Editing is the process of preparing manuscripts and documents for final completion. This can involve correction, condensation, organization, and other modifications with the intent of producing a manuscript that is consistent, accurate, and complete.
This is done with a variety of resources, such as:
1. Experience and education
2. The appropriate style guide for the job (Chicago, AP, etc.)
3. Editor's tools, such as editor style sheets
4. Knowledge of Microsoft Word, or other word processing review, tracking, and editing features.
An editor's job is to understand your work, and provide assistance in making your manuscript as readable and consistent as possible.
Keep in mind when you are looking for an editor that it is important to know what kind of editor you are looking for, and hiring.
While there are dozens of descriptions, the following are a few to keep in mind:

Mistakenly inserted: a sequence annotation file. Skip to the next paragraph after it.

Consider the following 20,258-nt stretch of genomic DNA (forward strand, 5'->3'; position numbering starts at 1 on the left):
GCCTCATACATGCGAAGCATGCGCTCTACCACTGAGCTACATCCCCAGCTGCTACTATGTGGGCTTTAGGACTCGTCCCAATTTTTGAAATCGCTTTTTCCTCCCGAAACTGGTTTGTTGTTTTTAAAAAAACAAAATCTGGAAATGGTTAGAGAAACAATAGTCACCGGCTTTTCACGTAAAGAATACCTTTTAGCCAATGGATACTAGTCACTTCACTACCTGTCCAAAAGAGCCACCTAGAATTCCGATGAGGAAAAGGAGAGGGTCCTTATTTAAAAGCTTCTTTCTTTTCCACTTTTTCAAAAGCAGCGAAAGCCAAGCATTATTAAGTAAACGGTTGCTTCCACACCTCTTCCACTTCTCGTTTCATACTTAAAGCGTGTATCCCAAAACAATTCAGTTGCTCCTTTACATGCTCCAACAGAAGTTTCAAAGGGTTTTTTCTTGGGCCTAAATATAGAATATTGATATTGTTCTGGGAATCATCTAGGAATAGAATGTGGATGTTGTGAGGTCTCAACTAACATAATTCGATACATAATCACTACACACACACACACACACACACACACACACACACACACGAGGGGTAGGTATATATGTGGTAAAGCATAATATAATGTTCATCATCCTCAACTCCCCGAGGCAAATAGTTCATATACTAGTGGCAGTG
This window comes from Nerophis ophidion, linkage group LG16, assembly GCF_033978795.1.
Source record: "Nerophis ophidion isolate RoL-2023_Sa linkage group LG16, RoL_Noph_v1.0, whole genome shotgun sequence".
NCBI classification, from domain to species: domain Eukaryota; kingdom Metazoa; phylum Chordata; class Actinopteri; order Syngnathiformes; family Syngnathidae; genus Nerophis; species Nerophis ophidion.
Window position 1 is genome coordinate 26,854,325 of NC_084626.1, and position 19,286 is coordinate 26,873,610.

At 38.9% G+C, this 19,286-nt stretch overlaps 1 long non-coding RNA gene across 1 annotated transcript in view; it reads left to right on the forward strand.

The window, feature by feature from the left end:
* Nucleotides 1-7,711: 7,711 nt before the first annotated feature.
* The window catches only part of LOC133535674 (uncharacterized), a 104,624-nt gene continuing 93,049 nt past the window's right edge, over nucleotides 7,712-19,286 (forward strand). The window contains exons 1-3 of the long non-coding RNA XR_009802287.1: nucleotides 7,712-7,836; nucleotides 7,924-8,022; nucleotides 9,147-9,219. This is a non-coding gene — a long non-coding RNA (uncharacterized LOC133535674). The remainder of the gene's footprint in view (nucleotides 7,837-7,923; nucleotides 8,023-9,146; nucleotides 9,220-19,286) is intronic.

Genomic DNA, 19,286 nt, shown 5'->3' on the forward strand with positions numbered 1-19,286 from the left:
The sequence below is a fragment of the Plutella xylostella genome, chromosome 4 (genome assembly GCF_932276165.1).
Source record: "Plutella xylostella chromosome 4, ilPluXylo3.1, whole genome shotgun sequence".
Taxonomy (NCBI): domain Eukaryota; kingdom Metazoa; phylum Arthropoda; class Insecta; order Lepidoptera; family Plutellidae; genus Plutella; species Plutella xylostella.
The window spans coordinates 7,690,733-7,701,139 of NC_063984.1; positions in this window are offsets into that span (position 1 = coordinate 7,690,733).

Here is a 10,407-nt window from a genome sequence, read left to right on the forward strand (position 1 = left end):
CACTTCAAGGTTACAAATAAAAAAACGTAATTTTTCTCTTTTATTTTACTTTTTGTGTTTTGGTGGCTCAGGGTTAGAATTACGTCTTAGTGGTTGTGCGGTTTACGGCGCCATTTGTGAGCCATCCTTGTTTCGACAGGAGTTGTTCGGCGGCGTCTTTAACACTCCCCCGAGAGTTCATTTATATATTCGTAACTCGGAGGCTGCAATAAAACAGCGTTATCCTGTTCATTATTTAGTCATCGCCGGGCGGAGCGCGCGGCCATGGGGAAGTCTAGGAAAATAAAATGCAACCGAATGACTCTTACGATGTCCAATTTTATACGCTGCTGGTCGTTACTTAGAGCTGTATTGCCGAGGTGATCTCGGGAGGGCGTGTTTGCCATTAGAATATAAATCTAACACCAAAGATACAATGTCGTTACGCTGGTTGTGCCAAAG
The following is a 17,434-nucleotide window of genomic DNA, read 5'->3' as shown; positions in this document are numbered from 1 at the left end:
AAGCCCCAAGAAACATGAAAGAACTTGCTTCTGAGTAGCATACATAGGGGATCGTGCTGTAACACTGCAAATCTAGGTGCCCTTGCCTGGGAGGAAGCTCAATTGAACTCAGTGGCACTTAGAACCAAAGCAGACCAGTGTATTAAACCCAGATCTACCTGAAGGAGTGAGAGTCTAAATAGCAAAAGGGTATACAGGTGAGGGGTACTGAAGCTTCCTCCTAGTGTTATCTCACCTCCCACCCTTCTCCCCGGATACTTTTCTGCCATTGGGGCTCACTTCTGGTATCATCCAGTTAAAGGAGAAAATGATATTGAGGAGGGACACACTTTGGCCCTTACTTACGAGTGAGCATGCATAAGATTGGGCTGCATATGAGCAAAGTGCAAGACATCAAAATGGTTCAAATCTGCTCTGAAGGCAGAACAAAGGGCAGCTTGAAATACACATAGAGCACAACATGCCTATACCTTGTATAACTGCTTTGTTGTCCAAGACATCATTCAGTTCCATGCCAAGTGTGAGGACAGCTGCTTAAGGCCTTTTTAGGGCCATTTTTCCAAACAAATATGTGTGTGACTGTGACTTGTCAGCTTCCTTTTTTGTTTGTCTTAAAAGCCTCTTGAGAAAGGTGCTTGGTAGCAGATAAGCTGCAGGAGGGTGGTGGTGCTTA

- Substantive or Structural: Clarifying and/or reorganizing a manuscript for content and structure. The editor will make obvious editing needs as well as suggest changes. This type of editing often includes copy editing, and as such will typically cost more to do.
- Copy editing (also called basic editing): Editing for grammar, spelling, punctuation and other mechanics of style; checking for consistency of mechanics and internal consistency of facts. When most people hire an editor this is what they are thinking.
- Proofreading: Complete review of the entire manuscript upon its completion and in its publication format. You can think of this type of editing as an insurance that you have "crossed your T's and dotted your I's." It's a final, and often the last review of your manuscript.
- Rewriting: Creating a new manuscript or piece of writing based off an already existing one. This is most often used for a product with a single copy, that a client wants new copy written for every sales
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